Cellar Series, I had cracked open a 2006 Tyranena Spank Me Baby Barleywine after aging it for 2 years. Today, we've lifted the cap on a slightly younger beer - the 2009 New Glarus Golden Ale - the first beer in the R&D Series from Wisconsin stalwarts, New Glarus. At the time of its release, it was one of the finest Belgian beers on the planet, with a good strong hop presence, dry finish, and clean, crisp taste.
How has a year in the cellar treated this beer? Stored at a fairly stable 60 degrees or so (a little warm), I put the bottle in the refrigerator for a little over an hour or so before opening it. The initial temperature was around 55 degrees.
The body has mellowed considerably, while the head virtually explodes out of the tulip glass I chose for this beer. The aroma is understated, but contains glimpses of the bright hops, substantial malt, and evolving yeast presence. A year of clean pilsner malt, aged hops, and bottle conditioning have given the beer a decidedly more complex flavor. Most noticable is the drop in the hop bitterness, which has been replaced by a more flavorful approach. Combined with the yeast and graininess of the malt, there are notes of orange, citrus peel, lemon grass, raw sugar, and a slight pepperiness from the 7%+ ABV. The body has become soft and paunchy, yet retains its clean, crisp finish. The beer fills your mouth, but is not heavy or overly big.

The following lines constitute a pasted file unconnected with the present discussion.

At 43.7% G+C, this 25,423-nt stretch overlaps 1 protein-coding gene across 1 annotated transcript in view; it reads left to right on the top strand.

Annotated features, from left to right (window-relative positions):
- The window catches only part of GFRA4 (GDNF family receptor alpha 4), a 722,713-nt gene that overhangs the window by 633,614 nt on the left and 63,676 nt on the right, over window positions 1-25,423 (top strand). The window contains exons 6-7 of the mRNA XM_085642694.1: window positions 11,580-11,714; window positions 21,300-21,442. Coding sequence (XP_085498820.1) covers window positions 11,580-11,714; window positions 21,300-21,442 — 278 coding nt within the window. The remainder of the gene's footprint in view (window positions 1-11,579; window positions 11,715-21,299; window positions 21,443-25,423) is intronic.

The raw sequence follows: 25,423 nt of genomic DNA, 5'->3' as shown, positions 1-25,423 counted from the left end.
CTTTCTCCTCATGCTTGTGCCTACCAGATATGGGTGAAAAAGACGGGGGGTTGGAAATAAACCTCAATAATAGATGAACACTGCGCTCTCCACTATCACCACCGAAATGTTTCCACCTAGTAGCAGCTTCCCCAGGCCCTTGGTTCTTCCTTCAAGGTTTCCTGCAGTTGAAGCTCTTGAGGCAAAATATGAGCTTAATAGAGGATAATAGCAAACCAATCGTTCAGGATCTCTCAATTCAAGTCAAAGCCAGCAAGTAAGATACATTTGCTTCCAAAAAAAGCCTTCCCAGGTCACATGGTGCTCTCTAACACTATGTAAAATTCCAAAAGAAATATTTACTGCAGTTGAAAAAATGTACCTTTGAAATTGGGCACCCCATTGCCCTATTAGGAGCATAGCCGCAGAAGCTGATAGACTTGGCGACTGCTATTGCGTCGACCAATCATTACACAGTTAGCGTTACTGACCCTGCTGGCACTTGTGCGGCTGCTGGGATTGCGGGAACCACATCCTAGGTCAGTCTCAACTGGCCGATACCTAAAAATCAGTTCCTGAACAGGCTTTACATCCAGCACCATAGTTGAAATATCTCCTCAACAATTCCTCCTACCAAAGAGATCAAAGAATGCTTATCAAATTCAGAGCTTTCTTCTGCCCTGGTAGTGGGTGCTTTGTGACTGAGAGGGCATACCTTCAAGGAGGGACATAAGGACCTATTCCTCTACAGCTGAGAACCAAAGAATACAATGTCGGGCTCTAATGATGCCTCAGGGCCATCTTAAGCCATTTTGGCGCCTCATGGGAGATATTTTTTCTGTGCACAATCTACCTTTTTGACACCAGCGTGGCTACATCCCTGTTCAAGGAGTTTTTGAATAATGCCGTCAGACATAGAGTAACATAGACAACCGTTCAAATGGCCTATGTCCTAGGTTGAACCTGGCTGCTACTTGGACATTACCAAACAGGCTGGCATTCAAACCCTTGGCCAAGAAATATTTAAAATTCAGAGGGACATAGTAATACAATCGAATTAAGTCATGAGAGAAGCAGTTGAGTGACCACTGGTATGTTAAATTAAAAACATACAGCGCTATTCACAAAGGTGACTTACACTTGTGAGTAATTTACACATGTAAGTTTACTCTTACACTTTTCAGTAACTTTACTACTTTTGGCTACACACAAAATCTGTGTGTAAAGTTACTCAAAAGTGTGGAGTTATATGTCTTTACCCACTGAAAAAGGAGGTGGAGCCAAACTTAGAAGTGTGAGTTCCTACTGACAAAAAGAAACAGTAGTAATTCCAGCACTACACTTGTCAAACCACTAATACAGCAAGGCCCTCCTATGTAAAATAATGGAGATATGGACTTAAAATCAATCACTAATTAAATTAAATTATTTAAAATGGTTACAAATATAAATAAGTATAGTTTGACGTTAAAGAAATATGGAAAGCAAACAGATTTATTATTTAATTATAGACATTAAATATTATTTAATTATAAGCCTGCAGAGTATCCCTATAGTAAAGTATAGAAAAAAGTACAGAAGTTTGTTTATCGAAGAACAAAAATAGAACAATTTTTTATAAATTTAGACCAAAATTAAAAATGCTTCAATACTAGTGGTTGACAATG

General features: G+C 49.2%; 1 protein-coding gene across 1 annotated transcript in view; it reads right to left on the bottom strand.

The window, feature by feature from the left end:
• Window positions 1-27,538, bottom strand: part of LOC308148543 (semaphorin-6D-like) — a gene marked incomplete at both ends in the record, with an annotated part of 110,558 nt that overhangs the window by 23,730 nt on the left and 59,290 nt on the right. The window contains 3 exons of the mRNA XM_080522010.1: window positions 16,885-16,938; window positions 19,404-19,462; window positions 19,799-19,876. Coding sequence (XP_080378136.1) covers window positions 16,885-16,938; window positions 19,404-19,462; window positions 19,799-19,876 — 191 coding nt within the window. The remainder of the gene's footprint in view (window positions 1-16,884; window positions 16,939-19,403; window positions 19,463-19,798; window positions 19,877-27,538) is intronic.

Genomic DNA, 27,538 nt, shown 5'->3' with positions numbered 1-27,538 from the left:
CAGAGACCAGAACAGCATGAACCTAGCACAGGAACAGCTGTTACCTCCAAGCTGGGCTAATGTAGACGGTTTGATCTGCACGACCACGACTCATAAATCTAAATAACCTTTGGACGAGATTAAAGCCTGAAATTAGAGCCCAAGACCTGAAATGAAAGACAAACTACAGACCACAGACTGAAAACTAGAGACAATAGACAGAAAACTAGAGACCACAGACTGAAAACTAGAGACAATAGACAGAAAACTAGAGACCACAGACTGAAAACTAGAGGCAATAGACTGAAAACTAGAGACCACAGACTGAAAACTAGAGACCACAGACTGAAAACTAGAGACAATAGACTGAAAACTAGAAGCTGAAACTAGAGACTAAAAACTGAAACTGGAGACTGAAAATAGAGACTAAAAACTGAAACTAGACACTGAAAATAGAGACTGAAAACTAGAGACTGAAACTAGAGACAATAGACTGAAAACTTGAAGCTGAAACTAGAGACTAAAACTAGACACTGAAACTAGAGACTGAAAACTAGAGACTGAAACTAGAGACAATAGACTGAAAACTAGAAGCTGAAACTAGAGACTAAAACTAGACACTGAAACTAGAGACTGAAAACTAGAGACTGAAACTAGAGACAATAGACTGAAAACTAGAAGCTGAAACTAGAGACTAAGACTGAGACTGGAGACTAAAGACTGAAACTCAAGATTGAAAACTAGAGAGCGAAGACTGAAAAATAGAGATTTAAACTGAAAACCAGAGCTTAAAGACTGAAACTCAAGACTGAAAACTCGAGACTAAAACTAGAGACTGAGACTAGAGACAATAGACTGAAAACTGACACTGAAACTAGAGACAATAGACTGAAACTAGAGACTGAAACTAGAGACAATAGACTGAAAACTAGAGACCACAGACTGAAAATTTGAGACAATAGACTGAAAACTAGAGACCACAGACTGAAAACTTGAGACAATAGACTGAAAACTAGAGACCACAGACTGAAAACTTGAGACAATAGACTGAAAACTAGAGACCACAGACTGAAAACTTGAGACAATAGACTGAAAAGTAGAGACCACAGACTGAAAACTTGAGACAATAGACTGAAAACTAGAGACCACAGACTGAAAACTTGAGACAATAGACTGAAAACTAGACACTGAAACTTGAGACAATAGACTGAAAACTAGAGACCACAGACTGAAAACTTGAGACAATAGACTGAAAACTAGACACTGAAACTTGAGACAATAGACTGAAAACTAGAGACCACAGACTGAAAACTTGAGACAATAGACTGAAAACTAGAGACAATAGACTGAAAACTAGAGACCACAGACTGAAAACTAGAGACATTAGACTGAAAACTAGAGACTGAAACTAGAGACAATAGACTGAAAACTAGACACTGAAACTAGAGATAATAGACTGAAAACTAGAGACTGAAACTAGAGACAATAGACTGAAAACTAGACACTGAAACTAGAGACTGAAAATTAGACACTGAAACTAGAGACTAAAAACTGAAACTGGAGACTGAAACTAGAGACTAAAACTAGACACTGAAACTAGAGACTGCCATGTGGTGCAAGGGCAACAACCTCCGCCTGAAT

As an overall impression, this beer continues to impress. If you have a bottle, drag it out and open it up. Drink the bottle yourself, or split with 3 or 4 people over nutty, buttery, cheeses and clean, peppery crackers. A light vegetable or chicken Risotto would pair nicely and emphasize the complexity and soft body; while a deep, rich braised beef would highlight just how light this beer actually is.
In short, a great, young beer, has gotten terrific with age. I would put this beer up against any of the finest Belgian Golden Ales. Indeed, BeerAdvocate puts it in the Top 3 for the style with Orval and Westvleteren Pale. After a year, it doesn't have the sharpness and hoppiness that the style is typically known for, and that it possessed a year ago, but it has shown grace and style in aging and creates a fine, nuanced, classy glass of beer.